About 5 years ago, I found a "Blue Dog" book on the bookshelf of my Landlady's furnished apartment I was renting when I first moved here to L.A. from North Carolina. I was taking an acting class, and one of our assignments was to find a picture or portrait of someone; famous or not, whom we "resonated" with. It didn't matter whether we looked like them or not. I found a painting in the book of a woman with long dark hair in a blue skirt that I felt an instant connection with. Perhaps it was due to the fact that I love all things Southwestern, and also owned a bright blue skirt similar to hers, but I knew I had found what I was looking for…the search was over.
For the assignment, we were to dress as similarly as possible to the subject; but, spend the majority of our time invested in"becoming" that person, in that person's particular moment. The next week, we split up into two groups. One group still-posed on the stage of the auditorium, while the other group, along with our acting teacher, walked around, rating the likeness, or authenticity of our selection in comparison to the subject/character we had selected.
My acting teacher very seldom gave himself away, excepting for the use of extremely short one-liners, such as "Very nice.", or "Very good.", whether he was amazed with your performance or not. If you were really bad, he would have more to say; but he never really let anyone feel extremely sure of themselves. I always listened for the difference between the words "nice", and "good." Because there was one. And it was his only tell-tale sign. Not sure if I was the only one who noticed. But, I noticed.
When he addressed what he had observed with my effort; he seemed more at a descriptive loss for words than intentional. I remember "hearing" something like "That was….I just….it was as if…you…were…that woman…I could see her spirit in you." At the same time he was talking, I "saw" a part of him I'd never seen before. I think it was his spirit.
The next day, in a conversation with my friend (and fellow acting class-mate), she told me that she truly felt he was blown away by my portrayal. I can't describe the feelings that followed. But, they resonated in me.
It's been years since that time; and I'm still in a constant, natural search of "resonation." Since Facebook's come along, I had a memory of that time in my life, and decided to search for Blue Dog there. Found.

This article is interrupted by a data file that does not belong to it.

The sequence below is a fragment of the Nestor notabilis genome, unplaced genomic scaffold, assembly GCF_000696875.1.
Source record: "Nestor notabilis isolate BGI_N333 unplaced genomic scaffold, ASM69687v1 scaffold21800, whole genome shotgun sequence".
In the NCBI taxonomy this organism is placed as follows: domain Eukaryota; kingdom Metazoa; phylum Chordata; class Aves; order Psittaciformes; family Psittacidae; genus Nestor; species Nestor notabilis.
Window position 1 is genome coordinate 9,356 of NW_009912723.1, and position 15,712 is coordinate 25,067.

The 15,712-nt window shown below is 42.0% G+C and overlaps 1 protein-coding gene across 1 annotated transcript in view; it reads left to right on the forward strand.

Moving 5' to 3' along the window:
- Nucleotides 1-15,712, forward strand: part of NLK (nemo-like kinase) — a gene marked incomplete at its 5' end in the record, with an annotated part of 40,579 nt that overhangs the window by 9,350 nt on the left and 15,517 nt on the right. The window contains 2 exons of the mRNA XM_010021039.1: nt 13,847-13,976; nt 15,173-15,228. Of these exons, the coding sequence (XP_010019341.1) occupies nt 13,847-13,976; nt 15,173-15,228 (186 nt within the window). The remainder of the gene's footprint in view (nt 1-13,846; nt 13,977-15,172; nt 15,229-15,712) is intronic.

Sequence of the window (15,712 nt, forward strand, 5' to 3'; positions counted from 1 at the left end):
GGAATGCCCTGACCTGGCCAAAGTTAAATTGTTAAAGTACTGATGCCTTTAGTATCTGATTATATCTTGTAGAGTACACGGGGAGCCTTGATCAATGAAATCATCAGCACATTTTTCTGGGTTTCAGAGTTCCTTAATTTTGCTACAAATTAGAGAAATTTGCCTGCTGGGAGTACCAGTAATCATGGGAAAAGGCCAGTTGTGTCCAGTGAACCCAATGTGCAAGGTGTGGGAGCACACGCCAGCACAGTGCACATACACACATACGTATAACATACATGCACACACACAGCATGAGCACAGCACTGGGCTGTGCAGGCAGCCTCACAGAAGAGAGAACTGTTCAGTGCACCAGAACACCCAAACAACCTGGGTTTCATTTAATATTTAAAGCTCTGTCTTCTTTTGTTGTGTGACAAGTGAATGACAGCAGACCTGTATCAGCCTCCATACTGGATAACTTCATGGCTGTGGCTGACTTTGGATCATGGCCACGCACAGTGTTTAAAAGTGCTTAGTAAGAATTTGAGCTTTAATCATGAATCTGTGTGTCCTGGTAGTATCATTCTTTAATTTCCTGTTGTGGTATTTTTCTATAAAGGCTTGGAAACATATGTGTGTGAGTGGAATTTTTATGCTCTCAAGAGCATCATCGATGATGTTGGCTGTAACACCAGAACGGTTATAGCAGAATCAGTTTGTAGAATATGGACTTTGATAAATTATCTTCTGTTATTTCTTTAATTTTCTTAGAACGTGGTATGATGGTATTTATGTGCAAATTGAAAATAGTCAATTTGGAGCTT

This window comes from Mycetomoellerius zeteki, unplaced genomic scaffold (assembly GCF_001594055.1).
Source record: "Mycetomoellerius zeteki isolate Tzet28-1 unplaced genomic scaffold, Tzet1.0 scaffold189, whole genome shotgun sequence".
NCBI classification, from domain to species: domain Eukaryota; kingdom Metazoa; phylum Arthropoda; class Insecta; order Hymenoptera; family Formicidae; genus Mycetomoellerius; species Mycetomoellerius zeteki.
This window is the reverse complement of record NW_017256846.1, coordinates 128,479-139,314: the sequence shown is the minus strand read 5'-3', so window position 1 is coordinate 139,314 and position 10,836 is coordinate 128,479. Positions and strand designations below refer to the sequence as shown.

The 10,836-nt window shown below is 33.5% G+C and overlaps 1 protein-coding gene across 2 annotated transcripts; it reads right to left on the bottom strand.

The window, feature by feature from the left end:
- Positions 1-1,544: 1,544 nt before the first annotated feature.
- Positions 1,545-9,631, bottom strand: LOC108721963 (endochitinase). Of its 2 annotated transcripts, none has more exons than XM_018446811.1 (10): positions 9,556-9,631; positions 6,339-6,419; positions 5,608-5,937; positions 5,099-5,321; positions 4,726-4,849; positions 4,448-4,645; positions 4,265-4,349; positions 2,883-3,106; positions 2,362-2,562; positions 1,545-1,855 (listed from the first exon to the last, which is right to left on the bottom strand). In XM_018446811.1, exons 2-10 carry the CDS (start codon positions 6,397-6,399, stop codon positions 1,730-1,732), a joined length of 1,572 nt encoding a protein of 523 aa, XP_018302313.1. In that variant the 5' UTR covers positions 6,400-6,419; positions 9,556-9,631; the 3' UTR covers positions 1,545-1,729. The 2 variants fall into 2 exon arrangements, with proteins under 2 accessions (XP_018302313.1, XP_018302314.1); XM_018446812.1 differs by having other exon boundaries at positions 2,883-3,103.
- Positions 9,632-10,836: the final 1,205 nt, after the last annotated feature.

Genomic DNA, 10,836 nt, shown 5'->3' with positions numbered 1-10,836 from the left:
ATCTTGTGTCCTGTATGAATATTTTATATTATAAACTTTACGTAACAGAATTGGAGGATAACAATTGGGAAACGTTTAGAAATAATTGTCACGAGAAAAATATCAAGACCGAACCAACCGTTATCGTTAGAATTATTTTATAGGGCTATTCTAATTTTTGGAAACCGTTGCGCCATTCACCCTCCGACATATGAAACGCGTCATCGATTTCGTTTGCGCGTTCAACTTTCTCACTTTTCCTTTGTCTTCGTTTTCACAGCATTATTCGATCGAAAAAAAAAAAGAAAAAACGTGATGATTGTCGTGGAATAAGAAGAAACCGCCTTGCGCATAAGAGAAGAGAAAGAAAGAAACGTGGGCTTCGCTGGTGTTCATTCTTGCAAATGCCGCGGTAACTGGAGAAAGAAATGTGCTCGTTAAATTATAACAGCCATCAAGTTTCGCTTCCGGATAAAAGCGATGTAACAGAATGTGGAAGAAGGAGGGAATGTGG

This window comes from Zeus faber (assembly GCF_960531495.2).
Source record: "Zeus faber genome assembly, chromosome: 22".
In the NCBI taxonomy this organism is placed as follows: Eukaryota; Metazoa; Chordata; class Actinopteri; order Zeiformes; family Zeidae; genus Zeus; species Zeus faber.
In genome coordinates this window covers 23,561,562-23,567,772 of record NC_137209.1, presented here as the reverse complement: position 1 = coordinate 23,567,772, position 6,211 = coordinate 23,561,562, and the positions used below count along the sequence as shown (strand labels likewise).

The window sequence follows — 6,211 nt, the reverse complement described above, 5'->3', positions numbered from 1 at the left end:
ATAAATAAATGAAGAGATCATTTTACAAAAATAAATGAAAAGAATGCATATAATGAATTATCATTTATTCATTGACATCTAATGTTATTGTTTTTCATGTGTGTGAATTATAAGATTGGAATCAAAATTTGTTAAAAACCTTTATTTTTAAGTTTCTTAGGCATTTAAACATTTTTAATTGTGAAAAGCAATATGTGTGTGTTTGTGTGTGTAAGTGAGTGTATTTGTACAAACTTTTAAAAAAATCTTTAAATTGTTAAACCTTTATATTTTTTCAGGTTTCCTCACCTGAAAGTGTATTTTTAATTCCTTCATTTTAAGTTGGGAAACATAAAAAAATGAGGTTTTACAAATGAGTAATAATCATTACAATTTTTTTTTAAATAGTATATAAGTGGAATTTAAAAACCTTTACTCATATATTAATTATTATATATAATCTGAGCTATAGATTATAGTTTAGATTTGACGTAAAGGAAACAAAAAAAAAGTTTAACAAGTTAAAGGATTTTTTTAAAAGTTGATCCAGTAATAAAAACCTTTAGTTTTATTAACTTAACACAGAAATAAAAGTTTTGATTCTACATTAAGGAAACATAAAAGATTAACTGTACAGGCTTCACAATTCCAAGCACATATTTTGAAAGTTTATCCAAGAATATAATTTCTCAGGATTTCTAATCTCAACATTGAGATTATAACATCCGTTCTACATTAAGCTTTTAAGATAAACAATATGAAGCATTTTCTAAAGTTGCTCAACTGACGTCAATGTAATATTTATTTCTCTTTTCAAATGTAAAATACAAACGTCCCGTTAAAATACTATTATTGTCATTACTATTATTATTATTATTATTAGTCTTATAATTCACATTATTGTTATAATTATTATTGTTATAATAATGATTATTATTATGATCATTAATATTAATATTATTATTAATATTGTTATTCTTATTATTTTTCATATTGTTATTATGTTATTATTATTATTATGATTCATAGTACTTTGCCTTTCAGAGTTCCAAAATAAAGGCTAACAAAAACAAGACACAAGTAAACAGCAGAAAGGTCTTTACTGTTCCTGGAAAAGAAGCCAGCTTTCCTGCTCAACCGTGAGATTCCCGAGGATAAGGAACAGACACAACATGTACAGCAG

Today, I followed a rambling chain of web-sites as I searched for more info on the word "muse." And, as life would have it; I ended up on this page…your blog. And, naturally, I "resonate" with it, too.
Dear Athena, Thank you for your heartfelt comments and for sharing your personal story. The person you depicted is from a painting of a Traiteur, modeled by an Indian woman named Evergreen Lake. I'm not sure if these links will work here, but it's worth a try. The story of Evergreen Lake is here: http://www.wendyrodrigue.com/2010/02/rosalea-murphy-pink-adobe-and-paintings.html
and of the traiteur (healer) here: http://www.wendyrodrigue.com/2010/02/traiteur.html
(you may have to paste them into your browser).
I look forward to reading your story to George. He will be MOST TOUCHED, as am I- Thank you for writing in.
And to Laife and bmx Mom, thank you for your enthusiastic support, as always!
And the story continues….What an incredible one, as well as experience this has been for me. So surreal! I had no idea….Your response brought things full circle! It reminds me "It is Written."
First, thank you so much for your very caring response. That in itself was touching enough. I cannot begin to tell you how many ways this exchange has affected me. It's literally been years since I've had the desire, or allowed myself the freedom to "walk around" the "writer's block" and express myself as I did here in your blog. It's sort of embarrassing; as it appears I'm blogging on your blog! ha!
At any rate; THANK YOU for the wonderful information. It's such an honor that you, possessing such an eloquent talent for words, found something redeeming in my ramblings. (And, if Mr. Rodrigue doesn't; well, some things are better left unsaid!) 😉
I am usually a songwriter when I do write; so, I love reading or hearing about "The story behind the song." In this case, I know these are simply a few of many behind the amusing talent of "Blue Dog". This has certainly been the brightest highlight of my life in many years.
I hope both of you and your family are doing well! Your musings are so very interesting. I have a feeling there's a wonderful song waiting for me somewhere in the midst of this. I am off to seek it's resonation!
Thank you again, Athena! And feel free to 'blog on my blog' anytime! (I do mean that-). As expected, George was as moved by your story as I. He reminded me of the book for young adults called 'Claire by Moonlight' by Lynne Kositsky. You'll be surprised by the cover image… (and can find it on amazon.com)
The very best to you. Keep writing – Wendy